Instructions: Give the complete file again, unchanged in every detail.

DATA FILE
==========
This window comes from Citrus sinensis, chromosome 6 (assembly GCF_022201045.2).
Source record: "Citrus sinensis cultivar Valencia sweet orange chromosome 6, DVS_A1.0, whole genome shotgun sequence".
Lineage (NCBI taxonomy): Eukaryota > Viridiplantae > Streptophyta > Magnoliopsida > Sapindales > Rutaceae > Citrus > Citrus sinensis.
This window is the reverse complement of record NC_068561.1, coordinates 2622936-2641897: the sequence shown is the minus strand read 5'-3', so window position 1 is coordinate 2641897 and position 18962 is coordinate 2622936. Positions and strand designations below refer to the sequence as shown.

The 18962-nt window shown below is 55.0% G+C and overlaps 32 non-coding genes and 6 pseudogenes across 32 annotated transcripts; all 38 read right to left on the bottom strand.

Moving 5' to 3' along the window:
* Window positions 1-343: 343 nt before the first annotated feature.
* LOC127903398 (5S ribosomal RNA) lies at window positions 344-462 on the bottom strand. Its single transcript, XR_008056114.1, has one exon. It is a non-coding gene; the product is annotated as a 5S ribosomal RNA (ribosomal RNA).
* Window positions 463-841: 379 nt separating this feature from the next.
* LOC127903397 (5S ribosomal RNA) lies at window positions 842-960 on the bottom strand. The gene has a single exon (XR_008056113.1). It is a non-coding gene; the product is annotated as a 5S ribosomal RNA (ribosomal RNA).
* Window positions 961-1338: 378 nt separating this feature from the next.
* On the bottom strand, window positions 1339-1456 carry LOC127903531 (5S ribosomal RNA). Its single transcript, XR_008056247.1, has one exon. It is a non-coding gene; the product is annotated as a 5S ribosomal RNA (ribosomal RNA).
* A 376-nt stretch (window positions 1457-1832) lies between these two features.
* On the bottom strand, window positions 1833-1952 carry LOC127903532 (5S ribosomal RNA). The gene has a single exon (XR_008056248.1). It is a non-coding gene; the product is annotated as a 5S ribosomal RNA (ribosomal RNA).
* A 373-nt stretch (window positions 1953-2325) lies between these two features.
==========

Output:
This window comes from Citrus sinensis, chromosome 6 (assembly GCF_022201045.2).
Source record: "Citrus sinensis cultivar Valencia sweet orange chromosome 6, DVS_A1.0, whole genome shotgun sequence".
Lineage (NCBI taxonomy): Eukaryota > Viridiplantae > Streptophyta > Magnoliopsida > Sapindales > Rutaceae > Citrus > Citrus sinensis.
This window is the reverse complement of record NC_068561.1, coordinates 2622936-2641897: the sequence shown is the minus strand read 5'-3', so window position 1 is coordinate 2641897 and position 18962 is coordinate 2622936. Positions and strand designations below refer to the sequence as shown.

The 18962-nt window shown below is 55.0% G+C and overlaps 32 non-coding genes and 6 pseudogenes across 32 annotated transcripts; all 38 read right to left on the bottom strand.

Moving 5' to 3' along the window:
* Window positions 1-343: 343 nt before the first annotated feature.
* LOC127903398 (5S ribosomal RNA) lies at window positions 344-462 on the bottom strand. Its single transcript, XR_008056114.1, has one exon. It is a non-coding gene; the product is annotated as a 5S ribosomal RNA (ribosomal RNA).
* Window positions 463-841: 379 nt separating this feature from the next.
* LOC127903397 (5S ribosomal RNA) lies at window positions 842-960 on the bottom strand. The gene has a single exon (XR_008056113.1). It is a non-coding gene; the product is annotated as a 5S ribosomal RNA (ribosomal RNA).
* Window positions 961-1338: 378 nt separating this feature from the next.
* On the bottom strand, window positions 1339-1456 carry LOC127903531 (5S ribosomal RNA). Its single transcript, XR_008056247.1, has one exon. It is a non-coding gene; the product is annotated as a 5S ribosomal RNA (ribosomal RNA).
* A 376-nt stretch (window positions 1457-1832) lies between these two features.
* On the bottom strand, window positions 1833-1952 carry LOC127903532 (5S ribosomal RNA). The gene has a single exon (XR_008056248.1). It is a non-coding gene; the product is annotated as a 5S ribosomal RNA (ribosomal RNA).
* A 373-nt stretch (window positions 1953-2325) lies between these two features.